The Fogler House of 106 Bruton Street Port Hope was never known as a heritage style house and thus was never designated as such. She was a common ‘salt box’ style farm house on what is now a lovely tree lined street with homes of every description and age.
Fogler House was built with a fieldstone and mortar basement with only a crawl-space under the main two storey house and a full basement under the one storey addition on the north side. Double brick was used to construct the ten feet high walls on both floors. There were no two-by-four studs used on the exterior interior walls, which is unheard of today! One by two inch slats of wood were nailed vertically, directly to the brick to hold up the interior lath and plaster!
All brick used were the rare ‘Port Hope’ type manufactured in a brickyard just south/east of the Ontario St/401 overpass near where the Ranger’s apartment building is now located.
Although there is no official paper work on her birth, it is estimated she was erected circa 1850. Few of the neighbors ever knew she had a name. Her name came from a long-time owner and market gardener William Fogler who once farmed over two acres of land here.
William toiled for many years as a file maker at the defunct Nicholson File Factory on Cavan Street. In his spare time apples and other fruit trees were grown. Many varieties of vegetables and flowers were also grown for the local farmer’s market located at the Town Hall where the market is still active today!
On this property were once located two barns. A smaller barn known as ‘the carpenter’s shed’ was yes, used by Old Bill for woodworking and also contained a chicken coop and a hog sty. Even into the early 1990’s there was evidence of wire fence ‘runs’ for the ‘free-range’ critters running down the north ravine to Yeovil Street. The larger two-storey barn was utilized for a couple of horses, fire wood, hay and the ‘outhouse’!
To you youngsters reading this post, the ‘outhouse’ was the toilet and it was still used by Bill’s aging widow Martha until the late sixties. Because of the perilous climb up the stairs to the indoor bathroom on the second floor Martha would only reluctantly use it during the winter.
Some rare and delightful artifacts that had been recovered from the old barn over the years was a 1945 Simpson’s Spring & Summer “We Must All Serve For Victory…Buy War Savings Certificates” catalogue. Also found was ‘A Town of Port Hope Miscellaneous, Alphabetical and Business Directory phone book’ from 1945 (price twenty five cents).
Bill’s old one-horse garden plough was found and re-purposed for years as an attractive lawn ornament. A favorite find has to be a 1917 ‘G.A. OUTRAM Port Hope…Phone 5’ hardware calendar still intact!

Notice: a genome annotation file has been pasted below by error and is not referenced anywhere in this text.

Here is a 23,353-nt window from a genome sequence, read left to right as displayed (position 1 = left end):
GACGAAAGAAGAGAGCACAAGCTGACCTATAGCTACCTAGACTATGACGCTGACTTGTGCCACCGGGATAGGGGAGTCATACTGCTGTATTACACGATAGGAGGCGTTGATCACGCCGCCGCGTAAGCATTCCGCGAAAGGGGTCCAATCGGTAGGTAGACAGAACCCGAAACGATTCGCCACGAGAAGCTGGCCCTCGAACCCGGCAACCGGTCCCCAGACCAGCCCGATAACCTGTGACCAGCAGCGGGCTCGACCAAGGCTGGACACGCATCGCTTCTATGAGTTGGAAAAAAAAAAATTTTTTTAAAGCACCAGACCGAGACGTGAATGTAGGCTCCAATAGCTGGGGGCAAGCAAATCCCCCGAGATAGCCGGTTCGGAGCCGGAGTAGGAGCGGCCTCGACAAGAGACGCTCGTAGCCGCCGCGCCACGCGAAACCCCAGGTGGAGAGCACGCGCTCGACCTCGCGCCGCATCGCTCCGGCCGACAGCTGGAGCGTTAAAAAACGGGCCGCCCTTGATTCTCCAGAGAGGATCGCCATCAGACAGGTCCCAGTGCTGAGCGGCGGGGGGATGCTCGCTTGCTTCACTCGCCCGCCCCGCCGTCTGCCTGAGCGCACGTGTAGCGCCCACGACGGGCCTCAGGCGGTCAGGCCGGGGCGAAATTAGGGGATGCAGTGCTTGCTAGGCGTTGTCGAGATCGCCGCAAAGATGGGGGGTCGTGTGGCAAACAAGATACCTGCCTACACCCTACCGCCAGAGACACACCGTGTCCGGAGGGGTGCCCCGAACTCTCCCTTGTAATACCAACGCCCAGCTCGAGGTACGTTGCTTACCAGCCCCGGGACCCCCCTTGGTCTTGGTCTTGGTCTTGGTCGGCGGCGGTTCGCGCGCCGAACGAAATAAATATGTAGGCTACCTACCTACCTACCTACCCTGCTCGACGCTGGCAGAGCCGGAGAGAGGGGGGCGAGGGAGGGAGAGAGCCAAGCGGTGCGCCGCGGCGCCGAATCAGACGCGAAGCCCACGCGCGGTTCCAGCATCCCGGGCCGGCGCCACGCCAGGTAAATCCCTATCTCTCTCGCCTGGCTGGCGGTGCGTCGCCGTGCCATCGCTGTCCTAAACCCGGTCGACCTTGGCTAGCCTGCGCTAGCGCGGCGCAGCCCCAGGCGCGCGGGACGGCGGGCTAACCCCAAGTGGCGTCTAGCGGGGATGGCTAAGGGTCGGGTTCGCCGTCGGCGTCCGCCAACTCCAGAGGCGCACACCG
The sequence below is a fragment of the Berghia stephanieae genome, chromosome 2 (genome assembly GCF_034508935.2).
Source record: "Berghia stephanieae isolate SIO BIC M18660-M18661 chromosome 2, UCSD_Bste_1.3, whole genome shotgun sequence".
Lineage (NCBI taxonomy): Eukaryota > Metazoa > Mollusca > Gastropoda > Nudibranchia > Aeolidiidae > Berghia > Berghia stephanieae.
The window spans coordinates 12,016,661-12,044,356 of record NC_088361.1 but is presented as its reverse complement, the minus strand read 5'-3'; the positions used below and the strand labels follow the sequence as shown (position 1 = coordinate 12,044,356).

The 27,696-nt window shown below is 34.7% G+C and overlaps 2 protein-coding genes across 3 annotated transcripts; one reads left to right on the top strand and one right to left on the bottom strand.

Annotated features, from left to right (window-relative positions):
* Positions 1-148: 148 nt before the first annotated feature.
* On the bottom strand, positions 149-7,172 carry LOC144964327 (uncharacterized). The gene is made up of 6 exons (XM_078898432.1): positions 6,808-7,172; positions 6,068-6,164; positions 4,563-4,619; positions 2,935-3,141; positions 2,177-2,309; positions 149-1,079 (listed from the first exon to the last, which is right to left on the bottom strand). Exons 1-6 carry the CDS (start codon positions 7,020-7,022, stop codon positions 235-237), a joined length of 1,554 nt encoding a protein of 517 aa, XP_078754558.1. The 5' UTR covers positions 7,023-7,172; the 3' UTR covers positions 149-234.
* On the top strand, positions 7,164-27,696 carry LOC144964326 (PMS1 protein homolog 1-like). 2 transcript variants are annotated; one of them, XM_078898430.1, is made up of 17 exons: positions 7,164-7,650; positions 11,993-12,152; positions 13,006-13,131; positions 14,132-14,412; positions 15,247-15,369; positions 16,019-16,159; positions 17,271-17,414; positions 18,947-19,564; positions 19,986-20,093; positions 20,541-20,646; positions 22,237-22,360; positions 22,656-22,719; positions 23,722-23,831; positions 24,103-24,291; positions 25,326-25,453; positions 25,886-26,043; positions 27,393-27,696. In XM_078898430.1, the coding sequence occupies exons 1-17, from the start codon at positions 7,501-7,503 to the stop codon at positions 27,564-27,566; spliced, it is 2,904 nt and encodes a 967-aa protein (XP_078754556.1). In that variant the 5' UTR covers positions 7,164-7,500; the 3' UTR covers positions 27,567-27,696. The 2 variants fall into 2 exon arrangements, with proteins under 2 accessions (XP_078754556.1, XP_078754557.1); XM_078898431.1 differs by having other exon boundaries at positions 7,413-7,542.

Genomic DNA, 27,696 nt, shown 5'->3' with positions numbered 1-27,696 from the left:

Fogler House was rare in that it never had a fireplace like most other homes of its time. It was heated by wood/coal stoves located in the living and dining room. Stove pipes ran up through the second floor to the ceiling chimneys, providing a secondary heat source throughout the four, ten feet- high ceiling bedrooms upstairs. A wood/coal range, costing $49.95, according to the 1945 Simpson’s catalogue provided cooking and heat for the kitchen.
At the front door on the east wall was a winding oak open staircase to the second floor. A hall ran parallel to the staircase to a large dining room. Inside the front door on the left was the entrance to a grand living room. From the dining room on the left was the door to a fifth bedroom or parlour. To the north of the dining room was the entrance to the kitchen, basement and back door to the huge yard.
On Martha’s demise, the property was passed to William’s immediate family and later on to his granddaughter and her family. Bill’s two great grandsons David and Mark were born and raised at 106.
Late 2012 was to mark the end of this grand old house, as a result of a marriage break-up she was sold to new owners.
After 150 years of existence the last owner of the old home, Ranger closed and locked the front door for the last time.
The outbuildings were removed immediately. The last two (of nine) chestnut trees planted by Old Bill along the west property line were next to go. One of Bill’s two giant walnut trees had to go because it was dying but the other was severely trimmed and can still be seen on the east side of the property.
After sitting vacant for two years the old house was also removed to make way for a proposed large new home and studio for local artists. Two years later the empty lot has been resold, rumor has it the new owner is an architect. It would be appropriate to see a grand home finally built on this beautiful lot.
From Northumberland News Today, Oct. 22, 2013:
“As the old house was about to be razed, thanks to the many local neighbours vocal displeasure and a construction crew’s great idea, it was decided to dismantle it instead…” Its fate was sealed!
“All aluminum waste was sent to a local scrap yard. Thousands of patio paving stones were salvaged and foundation stones used for landscaping projects. The roof boards and rafters and other lumber will be re-used by the contractor as will the antique Victorian front door. The two by twelve inch floor boards were remanufactured into window sashes with modern thermal glass and weather-stripping, some for use in an old Centreton school renovation.
The majority of the bricks were saved for a preservation project in the historical Distillery District in Toronto and for the front of a Walton Street building’s restoration”.
Even the front porch was dismantled and still lives on somewhere in Port Hope. An exact duplicate in a smaller version, can still be seen on a house at the N/W corner of Hill St. North and Clayton’s Lane.
At the time of this post (May/2016) sadly, one of the largest building lots (approx. 200 x 200 ft.) in Port Hope is still vacant.